NFC East: Marcellus Wiley
For all that Ware accomplished (team's all-time sack leader) and for all that he meant to Jones, the owner stuck to the disciplined outline the Cowboys are operating under in 2014.
If he was "right" in deciding to part ways with Ware -- for the record, I think it was the wrong move and would have signed him to a re-worked deal although not at the level the Denver Broncos paid Ware -- then at least he is being consistent by not giving into the contractual demands of Melton and Allen.
At least for now.
We'll find out this season if Jones was "right" in holding strong if they don't end up joining the Cowboys and go to another team and either play well or they don't play well.
Generally speaking, the more visits a player makes the more it means he is not getting the deal he wants. It is well within the player's rights to shop for the best deal on the open market. Jason Hatcher met with the Seahawks, Oakland Raiders and Tennessee Titans. The one team he didn't meet with face to face, the Washington Redskins, made the best offer that even Hatcher said blew the other offers out of the water.
At the NFL scouting combine, executive vice president Stephen Jones said the Cowboys would be efficient spenders in free agency. Giving Melton, who is coming off a torn anterior cruciate ligament, the moon, and Allen, who turns 32 next month, the stars would not be efficient spending.
When a team acts desperately in free agency, they tend to make a mistake. One of the best free-agent signings the Cowboys made was inking La'Roi Glover in 2002. One of the least productive was signing Marcellus Wiley to a four-year, $16 million deal in 2004. He produced three sacks, but the Cowboys had to have him.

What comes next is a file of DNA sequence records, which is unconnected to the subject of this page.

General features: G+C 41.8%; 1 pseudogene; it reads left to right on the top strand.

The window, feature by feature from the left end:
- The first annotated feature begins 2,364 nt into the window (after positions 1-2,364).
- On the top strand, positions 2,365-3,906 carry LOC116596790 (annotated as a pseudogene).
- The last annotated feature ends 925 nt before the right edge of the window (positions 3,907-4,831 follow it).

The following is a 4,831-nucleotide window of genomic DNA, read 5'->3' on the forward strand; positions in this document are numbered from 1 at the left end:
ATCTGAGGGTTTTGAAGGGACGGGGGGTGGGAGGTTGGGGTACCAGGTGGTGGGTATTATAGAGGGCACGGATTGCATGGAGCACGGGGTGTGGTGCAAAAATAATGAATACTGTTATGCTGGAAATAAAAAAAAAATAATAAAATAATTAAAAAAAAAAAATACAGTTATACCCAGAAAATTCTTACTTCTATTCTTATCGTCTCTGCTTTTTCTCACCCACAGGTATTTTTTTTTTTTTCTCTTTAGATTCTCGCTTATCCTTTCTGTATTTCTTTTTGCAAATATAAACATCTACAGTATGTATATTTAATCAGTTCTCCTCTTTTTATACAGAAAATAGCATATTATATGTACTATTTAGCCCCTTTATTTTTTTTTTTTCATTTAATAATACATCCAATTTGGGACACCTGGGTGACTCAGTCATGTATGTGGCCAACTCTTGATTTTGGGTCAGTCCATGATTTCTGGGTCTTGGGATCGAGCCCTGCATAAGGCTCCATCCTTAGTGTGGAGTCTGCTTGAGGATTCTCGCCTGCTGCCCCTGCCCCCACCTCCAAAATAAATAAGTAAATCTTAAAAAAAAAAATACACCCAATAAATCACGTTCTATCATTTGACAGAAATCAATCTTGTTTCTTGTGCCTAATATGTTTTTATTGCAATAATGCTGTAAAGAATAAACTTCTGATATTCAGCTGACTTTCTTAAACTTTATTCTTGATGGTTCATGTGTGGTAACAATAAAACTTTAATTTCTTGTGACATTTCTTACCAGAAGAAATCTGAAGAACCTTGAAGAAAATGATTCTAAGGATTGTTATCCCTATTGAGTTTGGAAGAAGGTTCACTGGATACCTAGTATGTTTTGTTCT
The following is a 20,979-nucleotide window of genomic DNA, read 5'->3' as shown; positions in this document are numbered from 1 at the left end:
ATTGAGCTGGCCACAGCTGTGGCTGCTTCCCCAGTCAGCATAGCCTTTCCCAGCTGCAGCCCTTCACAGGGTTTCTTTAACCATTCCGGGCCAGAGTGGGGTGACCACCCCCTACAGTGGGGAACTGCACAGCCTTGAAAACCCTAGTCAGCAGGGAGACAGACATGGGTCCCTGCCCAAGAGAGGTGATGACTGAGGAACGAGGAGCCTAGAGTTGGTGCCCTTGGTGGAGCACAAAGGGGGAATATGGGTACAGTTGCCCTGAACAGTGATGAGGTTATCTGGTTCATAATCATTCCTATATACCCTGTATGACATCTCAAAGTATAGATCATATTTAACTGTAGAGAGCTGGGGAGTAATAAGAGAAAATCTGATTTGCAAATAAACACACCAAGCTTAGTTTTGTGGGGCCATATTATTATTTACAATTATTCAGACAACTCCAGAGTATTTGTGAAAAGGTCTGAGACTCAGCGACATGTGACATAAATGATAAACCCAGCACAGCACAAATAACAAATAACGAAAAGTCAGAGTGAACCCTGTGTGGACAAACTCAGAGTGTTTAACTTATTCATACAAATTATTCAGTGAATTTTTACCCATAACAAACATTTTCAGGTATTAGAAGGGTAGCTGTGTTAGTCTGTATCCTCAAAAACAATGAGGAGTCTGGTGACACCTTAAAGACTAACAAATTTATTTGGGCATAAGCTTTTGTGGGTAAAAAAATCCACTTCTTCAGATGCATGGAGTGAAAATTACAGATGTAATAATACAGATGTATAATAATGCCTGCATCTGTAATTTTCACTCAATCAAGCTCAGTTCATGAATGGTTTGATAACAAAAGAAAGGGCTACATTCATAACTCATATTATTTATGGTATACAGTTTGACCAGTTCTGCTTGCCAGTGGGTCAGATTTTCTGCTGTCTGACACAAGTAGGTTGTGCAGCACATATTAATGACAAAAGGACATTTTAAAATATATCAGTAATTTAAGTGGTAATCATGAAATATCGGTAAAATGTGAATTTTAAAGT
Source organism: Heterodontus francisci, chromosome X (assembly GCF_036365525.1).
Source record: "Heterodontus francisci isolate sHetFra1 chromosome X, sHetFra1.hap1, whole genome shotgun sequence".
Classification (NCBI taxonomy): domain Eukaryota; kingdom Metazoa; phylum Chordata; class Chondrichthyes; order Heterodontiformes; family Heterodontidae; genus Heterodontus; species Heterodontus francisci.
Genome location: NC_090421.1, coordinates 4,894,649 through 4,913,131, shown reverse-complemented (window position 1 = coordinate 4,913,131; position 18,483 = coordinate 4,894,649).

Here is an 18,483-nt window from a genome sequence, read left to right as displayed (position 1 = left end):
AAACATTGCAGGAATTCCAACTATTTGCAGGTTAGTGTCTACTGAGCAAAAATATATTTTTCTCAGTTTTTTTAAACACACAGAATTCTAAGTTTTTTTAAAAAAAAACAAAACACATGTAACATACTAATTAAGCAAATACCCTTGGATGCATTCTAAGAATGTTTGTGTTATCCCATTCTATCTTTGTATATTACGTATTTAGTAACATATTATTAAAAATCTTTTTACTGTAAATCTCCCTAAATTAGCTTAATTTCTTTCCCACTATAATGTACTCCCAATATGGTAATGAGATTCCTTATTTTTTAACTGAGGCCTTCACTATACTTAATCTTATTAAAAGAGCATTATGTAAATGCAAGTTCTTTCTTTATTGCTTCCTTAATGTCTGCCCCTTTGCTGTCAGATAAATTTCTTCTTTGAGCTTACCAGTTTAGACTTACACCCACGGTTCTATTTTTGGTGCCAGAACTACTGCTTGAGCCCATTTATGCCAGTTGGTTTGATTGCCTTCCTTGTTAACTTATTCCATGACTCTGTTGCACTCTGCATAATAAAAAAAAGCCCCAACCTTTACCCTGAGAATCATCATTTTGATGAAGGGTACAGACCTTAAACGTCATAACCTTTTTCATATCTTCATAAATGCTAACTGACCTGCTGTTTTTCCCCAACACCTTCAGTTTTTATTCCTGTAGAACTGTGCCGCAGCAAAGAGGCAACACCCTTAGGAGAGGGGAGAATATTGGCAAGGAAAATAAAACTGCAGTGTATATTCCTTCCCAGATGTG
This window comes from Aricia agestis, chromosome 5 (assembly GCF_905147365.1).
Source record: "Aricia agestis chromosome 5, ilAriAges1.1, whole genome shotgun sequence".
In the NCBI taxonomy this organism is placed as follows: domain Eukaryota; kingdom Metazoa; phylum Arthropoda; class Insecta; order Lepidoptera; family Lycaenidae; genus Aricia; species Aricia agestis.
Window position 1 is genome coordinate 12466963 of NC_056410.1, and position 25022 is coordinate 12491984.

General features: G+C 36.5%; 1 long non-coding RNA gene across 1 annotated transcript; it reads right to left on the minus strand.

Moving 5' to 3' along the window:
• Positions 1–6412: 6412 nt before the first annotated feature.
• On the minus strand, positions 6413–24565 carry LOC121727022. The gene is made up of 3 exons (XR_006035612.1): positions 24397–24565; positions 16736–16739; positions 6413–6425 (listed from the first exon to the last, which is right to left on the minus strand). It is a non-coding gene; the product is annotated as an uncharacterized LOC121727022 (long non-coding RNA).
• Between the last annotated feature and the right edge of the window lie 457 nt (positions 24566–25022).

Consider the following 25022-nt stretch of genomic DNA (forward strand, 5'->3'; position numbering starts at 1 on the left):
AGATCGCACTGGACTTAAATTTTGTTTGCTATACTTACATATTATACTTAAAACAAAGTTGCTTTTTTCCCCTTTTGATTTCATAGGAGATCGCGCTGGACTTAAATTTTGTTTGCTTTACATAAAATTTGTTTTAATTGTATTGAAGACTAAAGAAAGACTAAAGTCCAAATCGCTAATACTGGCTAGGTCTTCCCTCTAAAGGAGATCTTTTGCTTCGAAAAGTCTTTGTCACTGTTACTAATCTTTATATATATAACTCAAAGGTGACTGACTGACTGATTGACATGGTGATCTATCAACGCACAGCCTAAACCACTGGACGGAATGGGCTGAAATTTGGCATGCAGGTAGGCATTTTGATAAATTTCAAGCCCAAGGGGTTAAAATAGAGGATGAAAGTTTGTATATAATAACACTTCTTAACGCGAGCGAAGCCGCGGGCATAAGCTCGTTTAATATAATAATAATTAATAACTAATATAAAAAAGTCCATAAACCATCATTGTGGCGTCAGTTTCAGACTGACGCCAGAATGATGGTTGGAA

In 2012, the Cowboys recruited Brandon Carr, Nate Livings, Mackenzy Bernadeau, Dan Connor and Kyle Orton in free agency. They were closers. They used the digital board to show the team's history and most of the players' highlights to help close the deal. They also paid an awful lot of money for them.
The Cowboys weren't able to close the deals for Melton and Allen on their visits, but that doesn't mean they won't sign them eventually.
And if they do, then it likely won't be for the stars or the moon.
On "SportsCenter" this morning, Herm Edwards and Marcellus Wiley shared their thoughts.
Edwards: "Know your role, do your job. He's a running back, not a scout."
I think this is an underrated part of this whole thing. Regardless of McCoy's intent to needle, is his assessment accurate? I'm sure Justin Tuck is the best defensive lineman on the Giants, but I'm having a hard time coming up with another I think is better than Umenyiora. Does McCoy think that much of Barry Cofield? Mathias Kiwanuka? Jason Pierre-Paul? I'm taking Osi over any of them. Of course, I don't compete against them as McCoy does.
Which brings me to Wiley's take: "This is some nonsense, right there. He didn't think this one through."
Wiley, a former defensive lineman, smiled as he imagined himself in Umenyiora's cleats the next time he had to get up after helping tackle McCoy. He said, instead of pushing himself up from the ground, he might find "a couple of body parts" of McCoy's to us to help himself up.
I expect this to be brought up again in the future. Maybe even on this blog. I don't feel as if I'm going way out on a limb with that prediction, either.
Posted by ESPN.com's Matt Mosley